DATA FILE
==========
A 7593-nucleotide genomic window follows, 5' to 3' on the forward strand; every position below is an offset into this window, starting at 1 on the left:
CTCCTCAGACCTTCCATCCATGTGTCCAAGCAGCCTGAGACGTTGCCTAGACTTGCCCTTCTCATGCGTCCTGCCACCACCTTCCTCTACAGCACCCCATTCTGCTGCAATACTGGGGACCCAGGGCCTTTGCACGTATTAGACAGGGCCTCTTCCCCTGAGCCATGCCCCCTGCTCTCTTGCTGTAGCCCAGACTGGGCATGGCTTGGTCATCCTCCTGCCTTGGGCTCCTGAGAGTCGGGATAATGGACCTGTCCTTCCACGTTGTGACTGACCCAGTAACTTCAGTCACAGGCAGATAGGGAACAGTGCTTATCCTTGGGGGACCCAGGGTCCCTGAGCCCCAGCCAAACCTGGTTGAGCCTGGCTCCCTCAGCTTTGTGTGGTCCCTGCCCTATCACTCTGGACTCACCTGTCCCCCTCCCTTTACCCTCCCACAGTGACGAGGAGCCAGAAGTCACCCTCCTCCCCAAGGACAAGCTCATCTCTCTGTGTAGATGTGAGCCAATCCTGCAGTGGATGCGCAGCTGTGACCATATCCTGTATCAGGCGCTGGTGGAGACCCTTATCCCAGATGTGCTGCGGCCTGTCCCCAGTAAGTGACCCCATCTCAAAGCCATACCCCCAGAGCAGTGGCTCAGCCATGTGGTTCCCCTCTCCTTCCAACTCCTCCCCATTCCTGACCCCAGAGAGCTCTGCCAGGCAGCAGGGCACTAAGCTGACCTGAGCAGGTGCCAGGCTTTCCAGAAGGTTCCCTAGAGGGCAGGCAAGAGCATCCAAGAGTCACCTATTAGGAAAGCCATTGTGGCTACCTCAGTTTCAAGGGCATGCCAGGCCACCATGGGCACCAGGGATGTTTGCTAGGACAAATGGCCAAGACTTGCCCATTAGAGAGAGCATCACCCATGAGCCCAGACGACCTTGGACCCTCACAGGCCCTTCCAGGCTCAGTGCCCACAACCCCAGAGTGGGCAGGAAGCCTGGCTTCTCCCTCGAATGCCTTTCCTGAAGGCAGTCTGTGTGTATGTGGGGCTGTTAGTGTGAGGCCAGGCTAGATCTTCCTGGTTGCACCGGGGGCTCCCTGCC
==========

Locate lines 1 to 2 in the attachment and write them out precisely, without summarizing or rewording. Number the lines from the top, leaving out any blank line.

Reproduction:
A 7593-nucleotide genomic window follows, 5' to 3' on the forward strand; every position below is an offset into this window, starting at 1 on the left:
CTCCTCAGACCTTCCATCCATGTGTCCAAGCAGCCTGAGACGTTGCCTAGACTTGCCCTTCTCATGCGTCCTGCCACCACCTTCCTCTACAGCACCCCATTCTGCTGCAATACTGGGGACCCAGGGCCTTTGCACGTATTAGACAGGGCCTCTTCCCCTGAGCCATGCCCCCTGCTCTCTTGCTGTAGCCCAGACTGGGCATGGCTTGGTCATCCTCCTGCCTTGGGCTCCTGAGAGTCGGGATAATGGACCTGTCCTTCCACGTTGTGACTGACCCAGTAACTTCAGTCACAGGCAGATAGGGAACAGTGCTTATCCTTGGGGGACCCAGGGTCCCTGAGCCCCAGCCAAACCTGGTTGAGCCTGGCTCCCTCAGCTTTGTGTGGTCCCTGCCCTATCACTCTGGACTCACCTGTCCCCCTCCCTTTACCCTCCCACAGTGACGAGGAGCCAGAAGTCACCCTCCTCCCCAAGGACAAGCTCATCTCTCTGTGTAGATGTGAGCCAATCCTGCAGTGGATGCGCAGCTGTGACCATATCCTGTATCAGGCGCTGGTGGAGACCCTTATCCCAGATGTGCTGCGGCCTGTCCCCAGTAAGTGACCCCATCTCAAAGCCATACCCCCAGAGCAGTGGCTCAGCCATGTGGTTCCCCTCTCCTTCCAACTCCTCCCCATTCCTGACCCCAGAGAGCTCTGCCAGGCAGCAGGGCACTAAGCTGACCTGAGCAGGTGCCAGGCTTTCCAGAAGGTTCCCTAGAGGGCAGGCAAGAGCATCCAAGAGTCACCTATTAGGAAAGCCATTGTGGCTACCTCAGTTTCAAGGGCATGCCAGGCCACCATGGGCACCAGGGATGTTTGCTAGGACAAATGGCCAAGACTTGCCCATTAGAGAGAGCATCACCCATGAGCCCAGACGACCTTGGACCCTCACAGGCCCTTCCAGGCTCAGTGCCCACAACCCCAGAGTGGGCAGGAAGCCTGGCTTCTCCCTCGAATGCCTTTCCTGAAGGCAGTCTGTGTGTATGTGGGGCTGTTAGTGTGAGGCCAGGCTAGATCTTCCTGGTTGCACCGGGGGCTCCCTGCC